A Critical Conversation - a socially-engaged project
A CRITICAL CONVERSATION is a socially-engaged project that was curated and conceived by Kathleen Caprario and produced in conjunction with Eugene Contemporary Art that featured a multi-disciplinary exhibition, community panel discussions and poetry that focused on the intersections of art, race and privilege as we experience it in this place we call home and the culture at large. The work was presented in dialogue to highlight the diverse voices and authentic location of each participant in relationship to anti-racism and their practice.
Exhibited artists included: Mika Aono, Gregory S. Black, Kathleen Caprario, Kaitlynn Carr-Kiprotich, Ka'ila Farrell-Smith, Perry Johnson, William Rutherford, Josh Sands, Kerry Skarbakka, Yvonne Stubbs, Stormie True. Poets presented online included: Benjamin Gorman, Ana-Maurine Lara, Carter McKenzie, Lydia K. Valentine. Panel moderators were: Megan Malone and Beth Robinson-Hartpence. Panel One participants were: Gregory S. Black, Carter McKenzie and Eric Richardson, Lane County NAACP Executive Director. Panel Two participants were: Javier Bonnin, Ana-Maurine Lara and William Rutherford.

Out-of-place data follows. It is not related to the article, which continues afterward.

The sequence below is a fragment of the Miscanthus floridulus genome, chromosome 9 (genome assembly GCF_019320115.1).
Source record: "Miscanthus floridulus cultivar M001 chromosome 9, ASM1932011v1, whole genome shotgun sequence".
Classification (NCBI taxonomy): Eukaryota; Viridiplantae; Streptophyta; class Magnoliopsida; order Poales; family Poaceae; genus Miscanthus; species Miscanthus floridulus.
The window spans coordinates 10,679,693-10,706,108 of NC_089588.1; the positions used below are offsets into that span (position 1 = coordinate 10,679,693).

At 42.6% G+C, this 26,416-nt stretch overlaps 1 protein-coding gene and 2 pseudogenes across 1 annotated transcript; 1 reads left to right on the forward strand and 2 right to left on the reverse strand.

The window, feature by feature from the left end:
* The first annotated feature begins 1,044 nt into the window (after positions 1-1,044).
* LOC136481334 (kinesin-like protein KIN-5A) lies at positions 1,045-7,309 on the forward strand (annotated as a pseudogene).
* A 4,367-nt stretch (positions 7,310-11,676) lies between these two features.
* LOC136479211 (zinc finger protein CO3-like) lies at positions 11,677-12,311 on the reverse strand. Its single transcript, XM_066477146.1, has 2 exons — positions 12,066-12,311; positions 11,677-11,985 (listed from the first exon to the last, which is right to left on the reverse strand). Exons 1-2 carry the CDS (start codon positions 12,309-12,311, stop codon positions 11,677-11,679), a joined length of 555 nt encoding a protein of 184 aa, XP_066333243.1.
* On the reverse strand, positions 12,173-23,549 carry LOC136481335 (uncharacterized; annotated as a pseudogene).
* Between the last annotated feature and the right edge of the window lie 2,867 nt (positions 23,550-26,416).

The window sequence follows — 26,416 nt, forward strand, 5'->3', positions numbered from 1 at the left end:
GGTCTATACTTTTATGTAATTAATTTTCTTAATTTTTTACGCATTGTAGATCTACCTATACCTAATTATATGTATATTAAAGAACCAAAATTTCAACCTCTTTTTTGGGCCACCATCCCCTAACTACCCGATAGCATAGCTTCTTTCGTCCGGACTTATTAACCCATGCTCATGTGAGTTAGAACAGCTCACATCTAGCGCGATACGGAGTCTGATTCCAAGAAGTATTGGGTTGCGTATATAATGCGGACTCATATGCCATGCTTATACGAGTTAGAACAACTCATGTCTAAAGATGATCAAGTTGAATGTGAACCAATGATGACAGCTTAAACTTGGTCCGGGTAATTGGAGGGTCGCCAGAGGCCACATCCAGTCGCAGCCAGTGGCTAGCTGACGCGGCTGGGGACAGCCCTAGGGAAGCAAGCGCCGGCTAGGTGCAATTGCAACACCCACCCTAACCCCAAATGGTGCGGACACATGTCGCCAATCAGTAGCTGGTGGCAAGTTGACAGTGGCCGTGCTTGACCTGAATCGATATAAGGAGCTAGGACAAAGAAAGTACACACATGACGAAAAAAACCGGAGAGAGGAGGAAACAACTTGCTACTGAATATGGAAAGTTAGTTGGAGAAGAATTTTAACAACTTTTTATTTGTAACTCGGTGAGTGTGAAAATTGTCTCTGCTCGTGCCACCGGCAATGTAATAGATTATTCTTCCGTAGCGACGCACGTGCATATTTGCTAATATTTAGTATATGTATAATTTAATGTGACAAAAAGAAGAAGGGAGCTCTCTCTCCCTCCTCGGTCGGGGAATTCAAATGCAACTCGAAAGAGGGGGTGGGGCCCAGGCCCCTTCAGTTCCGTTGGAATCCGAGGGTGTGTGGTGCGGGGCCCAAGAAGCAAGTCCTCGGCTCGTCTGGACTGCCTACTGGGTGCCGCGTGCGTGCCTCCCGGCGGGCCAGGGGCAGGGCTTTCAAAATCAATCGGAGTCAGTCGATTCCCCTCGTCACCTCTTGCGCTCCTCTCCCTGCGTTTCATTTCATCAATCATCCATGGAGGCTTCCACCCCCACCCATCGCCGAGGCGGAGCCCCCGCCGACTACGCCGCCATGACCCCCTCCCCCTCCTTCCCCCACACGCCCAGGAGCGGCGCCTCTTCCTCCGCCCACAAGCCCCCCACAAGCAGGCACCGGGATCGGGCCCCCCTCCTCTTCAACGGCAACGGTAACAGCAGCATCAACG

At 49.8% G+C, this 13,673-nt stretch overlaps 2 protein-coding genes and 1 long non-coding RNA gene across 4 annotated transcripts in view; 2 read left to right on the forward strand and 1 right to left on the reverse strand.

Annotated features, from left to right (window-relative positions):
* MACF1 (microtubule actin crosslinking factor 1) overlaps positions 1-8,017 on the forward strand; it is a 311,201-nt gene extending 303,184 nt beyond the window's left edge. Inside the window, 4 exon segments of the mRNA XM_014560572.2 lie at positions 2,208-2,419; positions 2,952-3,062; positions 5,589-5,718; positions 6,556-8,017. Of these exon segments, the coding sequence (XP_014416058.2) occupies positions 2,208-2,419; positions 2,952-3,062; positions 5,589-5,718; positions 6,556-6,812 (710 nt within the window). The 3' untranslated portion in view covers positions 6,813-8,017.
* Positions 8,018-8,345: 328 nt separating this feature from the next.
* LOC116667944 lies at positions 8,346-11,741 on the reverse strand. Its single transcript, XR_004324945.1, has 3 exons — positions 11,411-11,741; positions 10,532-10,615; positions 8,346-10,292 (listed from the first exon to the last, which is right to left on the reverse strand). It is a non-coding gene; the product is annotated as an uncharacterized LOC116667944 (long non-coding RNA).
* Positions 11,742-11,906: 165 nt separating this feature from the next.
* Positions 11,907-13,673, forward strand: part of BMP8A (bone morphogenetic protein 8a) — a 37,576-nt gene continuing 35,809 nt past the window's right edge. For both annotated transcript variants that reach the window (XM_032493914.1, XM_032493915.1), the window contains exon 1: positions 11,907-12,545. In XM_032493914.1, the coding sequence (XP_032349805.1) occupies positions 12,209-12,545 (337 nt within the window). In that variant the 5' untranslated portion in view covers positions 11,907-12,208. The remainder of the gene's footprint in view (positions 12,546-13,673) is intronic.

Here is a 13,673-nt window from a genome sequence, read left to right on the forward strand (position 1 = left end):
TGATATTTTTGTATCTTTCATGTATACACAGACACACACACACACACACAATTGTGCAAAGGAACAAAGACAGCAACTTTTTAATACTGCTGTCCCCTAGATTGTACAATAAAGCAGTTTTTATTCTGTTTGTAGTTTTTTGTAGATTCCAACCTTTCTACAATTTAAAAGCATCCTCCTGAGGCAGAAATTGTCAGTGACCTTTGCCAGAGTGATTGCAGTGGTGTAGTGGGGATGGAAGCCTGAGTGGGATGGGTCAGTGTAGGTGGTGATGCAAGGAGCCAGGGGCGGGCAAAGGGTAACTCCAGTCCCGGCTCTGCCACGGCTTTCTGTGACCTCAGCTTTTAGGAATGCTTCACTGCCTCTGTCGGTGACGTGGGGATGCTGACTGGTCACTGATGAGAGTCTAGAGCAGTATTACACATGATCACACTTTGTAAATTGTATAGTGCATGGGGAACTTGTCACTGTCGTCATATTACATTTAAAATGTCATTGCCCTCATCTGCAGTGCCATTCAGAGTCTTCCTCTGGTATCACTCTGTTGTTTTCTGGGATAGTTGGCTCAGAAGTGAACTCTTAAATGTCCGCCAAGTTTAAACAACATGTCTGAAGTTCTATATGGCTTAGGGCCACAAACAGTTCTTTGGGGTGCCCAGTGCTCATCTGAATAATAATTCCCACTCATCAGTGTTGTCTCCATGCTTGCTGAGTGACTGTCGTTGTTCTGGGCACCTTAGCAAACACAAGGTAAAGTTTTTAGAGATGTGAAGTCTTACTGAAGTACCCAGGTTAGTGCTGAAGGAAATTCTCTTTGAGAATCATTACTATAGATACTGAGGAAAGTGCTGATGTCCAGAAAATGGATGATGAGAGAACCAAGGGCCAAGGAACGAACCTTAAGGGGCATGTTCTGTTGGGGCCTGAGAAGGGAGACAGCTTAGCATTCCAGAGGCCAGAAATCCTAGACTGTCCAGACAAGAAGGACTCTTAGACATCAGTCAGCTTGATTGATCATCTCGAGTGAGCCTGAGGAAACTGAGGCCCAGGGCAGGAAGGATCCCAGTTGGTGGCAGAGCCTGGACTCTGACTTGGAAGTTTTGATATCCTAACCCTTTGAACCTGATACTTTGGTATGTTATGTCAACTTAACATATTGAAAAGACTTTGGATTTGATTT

A Critical Conversation was supported, in part, through the generous award of a Jordan Schnitzer Black Lives Matter Artist Grant, Gregory S. Black and Kathleen Caprario, recipients. Kathleen Caprario wishes to acknowledge the receipt of a Lane Arts Artist Grant.
Thank you to Eugene Contemporary Art and its arts space, ANTI-AESTHETIC for hosting the project’s exhibition and events both in-gallery and online. Special thanks to Agnese Cebere, Eugene Contemporary Art Program Director, Courtney Stubbert, Eugene Contemporary Art Executive Director and the Eugene Contemporary Art artist membership.
Land Acknowledgement - I respectfully acknowledge the original stewards of this land that has supported both well-being and creativity in the Eugene/Springfield area, the traditional indigenous homeland of the Kalapuya people.